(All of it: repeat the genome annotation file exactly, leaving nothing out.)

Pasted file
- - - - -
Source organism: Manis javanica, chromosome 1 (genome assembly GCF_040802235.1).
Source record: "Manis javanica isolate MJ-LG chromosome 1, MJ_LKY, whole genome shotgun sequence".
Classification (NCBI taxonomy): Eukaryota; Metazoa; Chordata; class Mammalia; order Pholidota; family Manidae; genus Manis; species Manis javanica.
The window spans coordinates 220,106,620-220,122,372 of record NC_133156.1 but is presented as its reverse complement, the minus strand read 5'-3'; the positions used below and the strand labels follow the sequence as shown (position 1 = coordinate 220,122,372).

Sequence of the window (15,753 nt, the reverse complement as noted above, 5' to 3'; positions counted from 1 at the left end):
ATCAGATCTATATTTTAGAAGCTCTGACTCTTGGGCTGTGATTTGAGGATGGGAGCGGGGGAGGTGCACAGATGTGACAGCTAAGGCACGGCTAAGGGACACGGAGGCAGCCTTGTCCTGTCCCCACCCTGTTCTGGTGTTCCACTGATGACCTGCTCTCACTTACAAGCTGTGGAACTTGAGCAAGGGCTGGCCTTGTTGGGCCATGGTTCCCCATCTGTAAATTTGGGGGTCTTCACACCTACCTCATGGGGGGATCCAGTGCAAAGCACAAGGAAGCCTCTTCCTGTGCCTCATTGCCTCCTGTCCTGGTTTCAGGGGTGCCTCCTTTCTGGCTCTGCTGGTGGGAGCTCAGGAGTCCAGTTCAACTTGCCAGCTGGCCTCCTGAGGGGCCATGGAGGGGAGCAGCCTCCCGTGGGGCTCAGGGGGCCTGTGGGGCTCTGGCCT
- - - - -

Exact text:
Source organism: Manis javanica, chromosome 1 (genome assembly GCF_040802235.1).
Source record: "Manis javanica isolate MJ-LG chromosome 1, MJ_LKY, whole genome shotgun sequence".
Classification (NCBI taxonomy): Eukaryota; Metazoa; Chordata; class Mammalia; order Pholidota; family Manidae; genus Manis; species Manis javanica.
The window spans coordinates 220,106,620-220,122,372 of record NC_133156.1 but is presented as its reverse complement, the minus strand read 5'-3'; the positions used below and the strand labels follow the sequence as shown (position 1 = coordinate 220,122,372).

Sequence of the window (15,753 nt, the reverse complement as noted above, 5' to 3'; positions counted from 1 at the left end):
ATCAGATCTATATTTTAGAAGCTCTGACTCTTGGGCTGTGATTTGAGGATGGGAGCGGGGGAGGTGCACAGATGTGACAGCTAAGGCACGGCTAAGGGACACGGAGGCAGCCTTGTCCTGTCCCCACCCTGTTCTGGTGTTCCACTGATGACCTGCTCTCACTTACAAGCTGTGGAACTTGAGCAAGGGCTGGCCTTGTTGGGCCATGGTTCCCCATCTGTAAATTTGGGGGTCTTCACACCTACCTCATGGGGGGATCCAGTGCAAAGCACAAGGAAGCCTCTTCCTGTGCCTCATTGCCTCCTGTCCTGGTTTCAGGGGTGCCTCCTTTCTGGCTCTGCTGGTGGGAGCTCAGGAGTCCAGTTCAACTTGCCAGCTGGCCTCCTGAGGGGCCATGGAGGGGAGCAGCCTCCCGTGGGGCTCAGGGGGCCTGTGGGGCTCTGGCCT